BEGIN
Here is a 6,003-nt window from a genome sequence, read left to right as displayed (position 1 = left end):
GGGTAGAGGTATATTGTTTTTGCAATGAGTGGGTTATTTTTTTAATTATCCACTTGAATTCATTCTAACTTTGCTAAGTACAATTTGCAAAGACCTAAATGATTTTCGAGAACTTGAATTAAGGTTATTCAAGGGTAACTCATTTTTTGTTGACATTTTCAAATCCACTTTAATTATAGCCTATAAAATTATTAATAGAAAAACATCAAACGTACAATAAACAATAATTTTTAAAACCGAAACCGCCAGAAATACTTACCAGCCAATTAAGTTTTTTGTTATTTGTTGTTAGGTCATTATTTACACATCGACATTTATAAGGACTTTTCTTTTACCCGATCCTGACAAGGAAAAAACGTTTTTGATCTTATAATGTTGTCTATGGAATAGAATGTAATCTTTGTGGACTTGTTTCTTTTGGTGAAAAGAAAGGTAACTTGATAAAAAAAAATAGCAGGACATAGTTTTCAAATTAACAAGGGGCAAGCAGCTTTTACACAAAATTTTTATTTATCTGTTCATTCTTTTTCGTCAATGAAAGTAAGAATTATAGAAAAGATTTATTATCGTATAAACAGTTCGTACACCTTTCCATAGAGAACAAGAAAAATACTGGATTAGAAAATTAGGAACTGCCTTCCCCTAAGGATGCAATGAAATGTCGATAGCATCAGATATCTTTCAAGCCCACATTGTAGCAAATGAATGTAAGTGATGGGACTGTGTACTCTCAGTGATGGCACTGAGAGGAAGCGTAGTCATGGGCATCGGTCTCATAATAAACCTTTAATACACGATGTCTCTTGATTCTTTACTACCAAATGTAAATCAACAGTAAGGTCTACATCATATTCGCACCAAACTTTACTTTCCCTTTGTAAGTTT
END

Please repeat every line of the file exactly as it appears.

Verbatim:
Here is a 6,003-nt window from a genome sequence, read left to right as displayed (position 1 = left end):
GGGTAGAGGTATATTGTTTTTGCAATGAGTGGGTTATTTTTTTAATTATCCACTTGAATTCATTCTAACTTTGCTAAGTACAATTTGCAAAGACCTAAATGATTTTCGAGAACTTGAATTAAGGTTATTCAAGGGTAACTCATTTTTTGTTGACATTTTCAAATCCACTTTAATTATAGCCTATAAAATTATTAATAGAAAAACATCAAACGTACAATAAACAATAATTTTTAAAACCGAAACCGCCAGAAATACTTACCAGCCAATTAAGTTTTTTGTTATTTGTTGTTAGGTCATTATTTACACATCGACATTTATAAGGACTTTTCTTTTACCCGATCCTGACAAGGAAAAAACGTTTTTGATCTTATAATGTTGTCTATGGAATAGAATGTAATCTTTGTGGACTTGTTTCTTTTGGTGAAAAGAAAGGTAACTTGATAAAAAAAAATAGCAGGACATAGTTTTCAAATTAACAAGGGGCAAGCAGCTTTTACACAAAATTTTTATTTATCTGTTCATTCTTTTTCGTCAATGAAAGTAAGAATTATAGAAAAGATTTATTATCGTATAAACAGTTCGTACACCTTTCCATAGAGAACAAGAAAAATACTGGATTAGAAAATTAGGAACTGCCTTCCCCTAAGGATGCAATGAAATGTCGATAGCATCAGATATCTTTCAAGCCCACATTGTAGCAAATGAATGTAAGTGATGGGACTGTGTACTCTCAGTGATGGCACTGAGAGGAAGCGTAGTCATGGGCATCGGTCTCATAATAAACCTTTAATACACGATGTCTCTTGATTCTTTACTACCAAATGTAAATCAACAGTAAGGTCTACATCATATTCGCACCAAACTTTACTTTCCCTTTGTAAGTTT